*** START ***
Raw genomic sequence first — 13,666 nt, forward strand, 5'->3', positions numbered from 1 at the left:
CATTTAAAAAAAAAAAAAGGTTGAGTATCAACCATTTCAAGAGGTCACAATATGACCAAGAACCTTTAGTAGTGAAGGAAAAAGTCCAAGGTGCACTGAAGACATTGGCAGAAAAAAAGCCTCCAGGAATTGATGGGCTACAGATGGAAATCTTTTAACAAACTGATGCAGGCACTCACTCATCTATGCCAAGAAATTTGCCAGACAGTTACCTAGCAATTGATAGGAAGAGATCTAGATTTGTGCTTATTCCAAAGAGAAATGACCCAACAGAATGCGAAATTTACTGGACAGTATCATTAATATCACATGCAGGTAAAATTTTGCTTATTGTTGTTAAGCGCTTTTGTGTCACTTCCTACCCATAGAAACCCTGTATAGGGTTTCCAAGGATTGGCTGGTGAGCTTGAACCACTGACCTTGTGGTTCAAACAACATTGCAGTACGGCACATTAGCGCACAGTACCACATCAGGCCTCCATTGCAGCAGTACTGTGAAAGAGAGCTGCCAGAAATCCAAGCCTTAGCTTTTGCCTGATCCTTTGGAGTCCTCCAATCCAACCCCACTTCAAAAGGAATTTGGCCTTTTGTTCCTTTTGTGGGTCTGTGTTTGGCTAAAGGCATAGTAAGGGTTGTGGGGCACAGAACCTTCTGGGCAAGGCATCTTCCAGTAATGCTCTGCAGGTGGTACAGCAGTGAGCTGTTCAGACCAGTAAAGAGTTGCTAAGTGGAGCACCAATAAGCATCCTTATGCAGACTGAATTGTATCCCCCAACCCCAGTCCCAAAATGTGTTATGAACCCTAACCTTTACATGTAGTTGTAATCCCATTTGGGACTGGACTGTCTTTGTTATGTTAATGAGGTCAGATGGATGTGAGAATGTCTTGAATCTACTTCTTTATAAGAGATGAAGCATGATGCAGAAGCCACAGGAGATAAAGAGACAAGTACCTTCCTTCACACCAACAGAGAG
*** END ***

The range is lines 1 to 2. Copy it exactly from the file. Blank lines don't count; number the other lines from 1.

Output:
Raw genomic sequence first — 13,666 nt, forward strand, 5'->3', positions numbered from 1 at the left:
CATTTAAAAAAAAAAAAAGGTTGAGTATCAACCATTTCAAGAGGTCACAATATGACCAAGAACCTTTAGTAGTGAAGGAAAAAGTCCAAGGTGCACTGAAGACATTGGCAGAAAAAAAGCCTCCAGGAATTGATGGGCTACAGATGGAAATCTTTTAACAAACTGATGCAGGCACTCACTCATCTATGCCAAGAAATTTGCCAGACAGTTACCTAGCAATTGATAGGAAGAGATCTAGATTTGTGCTTATTCCAAAGAGAAATGACCCAACAGAATGCGAAATTTACTGGACAGTATCATTAATATCACATGCAGGTAAAATTTTGCTTATTGTTGTTAAGCGCTTTTGTGTCACTTCCTACCCATAGAAACCCTGTATAGGGTTTCCAAGGATTGGCTGGTGAGCTTGAACCACTGACCTTGTGGTTCAAACAACATTGCAGTACGGCACATTAGCGCACAGTACCACATCAGGCCTCCATTGCAGCAGTACTGTGAAAGAGAGCTGCCAGAAATCCAAGCCTTAGCTTTTGCCTGATCCTTTGGAGTCCTCCAATCCAACCCCACTTCAAAAGGAATTTGGCCTTTTGTTCCTTTTGTGGGTCTGTGTTTGGCTAAAGGCATAGTAAGGGTTGTGGGGCACAGAACCTTCTGGGCAAGGCATCTTCCAGTAATGCTCTGCAGGTGGTACAGCAGTGAGCTGTTCAGACCAGTAAAGAGTTGCTAAGTGGAGCACCAATAAGCATCCTTATGCAGACTGAATTGTATCCCCCAACCCCAGTCCCAAAATGTGTTATGAACCCTAACCTTTACATGTAGTTGTAATCCCATTTGGGACTGGACTGTCTTTGTTATGTTAATGAGGTCAGATGGATGTGAGAATGTCTTGAATCTACTTCTTTATAAGAGATGAAGCATGATGCAGAAGCCACAGGAGATAAAGAGACAAGTACCTTCCTTCACACCAACAGAGAG